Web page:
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Getting Goosed by the Forest Service 

The Goose Project will acquire more than 27 million feet of timber to begin their lodging operation.

Until he saw the colored flags on the trees, Jerry Gilmour never knew there was going to be a logging operation practically in his backyard.

Gilmour, who has a weekend cabin he built himself in the woods near McKenzie Bridge, along Highway 126 between here and Eugene, made some phone calls and discovered none of his neighbors knew about the logging plans either.

When the neighbors learned about the Goose Project - which, among other things, will result in the harvesting of more than 27 million board feet of timber, including trees up to seven feet in diameter, and involve building almost eight miles of temporary roads through the forest - they swung into action to try to block it.

The only trouble was they were two years too late.

The US Forest Service had run the project through the approval process quickly back in 2010, with only minimal notification to the locals. Two conservation groups, Oregon Wild and Cascadia Wildlands, appealed unsuccessfully. By the time Gilmour and his neighbors got the news, the 45-day public comment period was long gone.

The neighbors, who have organized themselves into a group called Save McKenzie Bridge, accuse the Forest Service of staging a "secret" logging project. Technically that's not true; the Forest Service followed the letter of the law. It ran a tiny ad in the local newspaper and notified a few residents.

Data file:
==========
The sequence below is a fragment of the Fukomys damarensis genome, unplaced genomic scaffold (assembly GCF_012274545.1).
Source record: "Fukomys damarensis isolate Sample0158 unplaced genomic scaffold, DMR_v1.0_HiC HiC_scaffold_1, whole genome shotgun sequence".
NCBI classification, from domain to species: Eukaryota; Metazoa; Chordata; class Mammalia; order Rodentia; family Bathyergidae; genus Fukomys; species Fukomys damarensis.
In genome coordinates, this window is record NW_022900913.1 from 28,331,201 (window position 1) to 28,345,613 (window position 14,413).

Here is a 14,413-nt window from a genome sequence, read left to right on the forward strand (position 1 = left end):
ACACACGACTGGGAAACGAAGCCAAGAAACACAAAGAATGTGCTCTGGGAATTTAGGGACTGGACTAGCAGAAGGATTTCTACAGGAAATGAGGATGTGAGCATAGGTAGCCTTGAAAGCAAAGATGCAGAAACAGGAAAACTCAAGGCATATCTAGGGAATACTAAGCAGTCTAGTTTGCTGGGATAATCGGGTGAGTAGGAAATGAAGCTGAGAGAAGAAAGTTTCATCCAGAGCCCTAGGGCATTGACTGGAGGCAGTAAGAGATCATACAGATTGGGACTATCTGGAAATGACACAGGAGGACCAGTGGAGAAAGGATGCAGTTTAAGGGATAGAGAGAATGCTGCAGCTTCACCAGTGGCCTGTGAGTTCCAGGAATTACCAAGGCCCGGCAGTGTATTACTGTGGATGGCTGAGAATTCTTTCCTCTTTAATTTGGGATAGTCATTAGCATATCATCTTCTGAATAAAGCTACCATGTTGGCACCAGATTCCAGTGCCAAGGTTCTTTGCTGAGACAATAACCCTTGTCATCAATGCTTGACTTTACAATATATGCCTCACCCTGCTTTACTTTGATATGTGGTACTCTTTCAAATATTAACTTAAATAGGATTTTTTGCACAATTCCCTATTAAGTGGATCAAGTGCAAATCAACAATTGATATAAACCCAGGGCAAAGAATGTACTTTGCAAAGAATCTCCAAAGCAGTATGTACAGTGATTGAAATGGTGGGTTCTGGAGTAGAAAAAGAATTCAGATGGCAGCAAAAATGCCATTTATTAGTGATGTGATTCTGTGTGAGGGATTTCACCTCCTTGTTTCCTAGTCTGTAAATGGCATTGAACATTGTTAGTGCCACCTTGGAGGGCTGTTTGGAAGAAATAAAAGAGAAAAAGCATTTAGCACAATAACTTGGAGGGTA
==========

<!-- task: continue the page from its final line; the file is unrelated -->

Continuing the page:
But it fell far short of being open and honest with the community. Even Terry Baker, the present McKenzie River District ranger, has admitted that "we dropped the ball."

Not only was the notification process deeply flawed, but the project itself was wrong from the get-go. According to Doug Heiken of Oregon Wild, the plan calls for cutting mature trees in riparian reserve areas, threatening wildlife habitat and water quality.

It also means logging 900 acres of spotted owl habitat, which is even more critical to preserve because the barred owl, a competitor species, is moving into areas the spotted owl formerly had to itself.

Before approving the Goose Project in its present form the Forest Service considered an option that would have achieved many of the same objectives with less destruction, but rejected it because it was under pressure - as it always is - to meet congressionally mandated timber quotas.

"That alternative would not have been controversial; we would have supported that option," Heiken said. "But they were worried about getting the cut out."

Oregon Wild and the McKenzie Bridge community would like the Forest Service to start over and do the job right this time, including adequate public notification and comment and a proper environmental impact statement.

Whether that will happen is hard to say. The Forest Service has scheduled the first timber sale within the project for later this month; once the timber has been sold the agency would risk being sued if it tried to back out of the deal.

Here's hoping the Forest Service will see the light and give itself - and the community - a do-over on the Goose Project. In the meantime, here's THE BOOT for screwing things up so badly the first time.

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